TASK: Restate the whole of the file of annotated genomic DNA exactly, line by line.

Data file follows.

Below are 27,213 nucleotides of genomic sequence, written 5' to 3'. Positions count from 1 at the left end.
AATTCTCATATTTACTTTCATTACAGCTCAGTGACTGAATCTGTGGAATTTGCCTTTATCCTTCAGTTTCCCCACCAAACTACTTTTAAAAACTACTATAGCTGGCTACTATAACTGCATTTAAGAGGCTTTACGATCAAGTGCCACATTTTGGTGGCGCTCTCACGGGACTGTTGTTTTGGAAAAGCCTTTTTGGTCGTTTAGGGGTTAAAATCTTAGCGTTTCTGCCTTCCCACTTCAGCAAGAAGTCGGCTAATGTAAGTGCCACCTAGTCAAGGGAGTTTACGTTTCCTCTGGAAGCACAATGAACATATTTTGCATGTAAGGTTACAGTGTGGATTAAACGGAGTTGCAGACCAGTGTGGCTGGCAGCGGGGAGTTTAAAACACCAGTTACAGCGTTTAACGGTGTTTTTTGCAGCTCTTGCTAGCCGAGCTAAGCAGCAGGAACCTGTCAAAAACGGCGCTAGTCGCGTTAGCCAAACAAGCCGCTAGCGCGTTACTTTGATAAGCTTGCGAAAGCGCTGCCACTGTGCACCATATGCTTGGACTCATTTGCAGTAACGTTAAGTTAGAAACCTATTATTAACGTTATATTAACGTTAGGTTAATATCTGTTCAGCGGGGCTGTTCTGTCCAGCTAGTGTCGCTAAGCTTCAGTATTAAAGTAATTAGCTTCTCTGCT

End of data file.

Below are 27,213 nucleotides of genomic sequence, written 5' to 3'. Positions count from 1 at the left end.
AATTCTCATATTTACTTTCATTACAGCTCAGTGACTGAATCTGTGGAATTTGCCTTTATCCTTCAGTTTCCCCACCAAACTACTTTTAAAAACTACTATAGCTGGCTACTATAACTGCATTTAAGAGGCTTTACGATCAAGTGCCACATTTTGGTGGCGCTCTCACGGGACTGTTGTTTTGGAAAAGCCTTTTTGGTCGTTTAGGGGTTAAAATCTTAGCGTTTCTGCCTTCCCACTTCAGCAAGAAGTCGGCTAATGTAAGTGCCACCTAGTCAAGGGAGTTTACGTTTCCTCTGGAAGCACAATGAACATATTTTGCATGTAAGGTTACAGTGTGGATTAAACGGAGTTGCAGACCAGTGTGGCTGGCAGCGGGGAGTTTAAAACACCAGTTACAGCGTTTAACGGTGTTTTTTGCAGCTCTTGCTAGCCGAGCTAAGCAGCAGGAACCTGTCAAAAACGGCGCTAGTCGCGTTAGCCAAACAAGCCGCTAGCGCGTTACTTTGATAAGCTTGCGAAAGCGCTGCCACTGTGCACCATATGCTTGGACTCATTTGCAGTAACGTTAAGTTAGAAACCTATTATTAACGTTATATTAACGTTAGGTTAATATCTGTTCAGCGGGGCTGTTCTGTCCAGCTAGTGTCGCTAAGCTTCAGTATTAAAGTAATTAGCTTCTCTGCT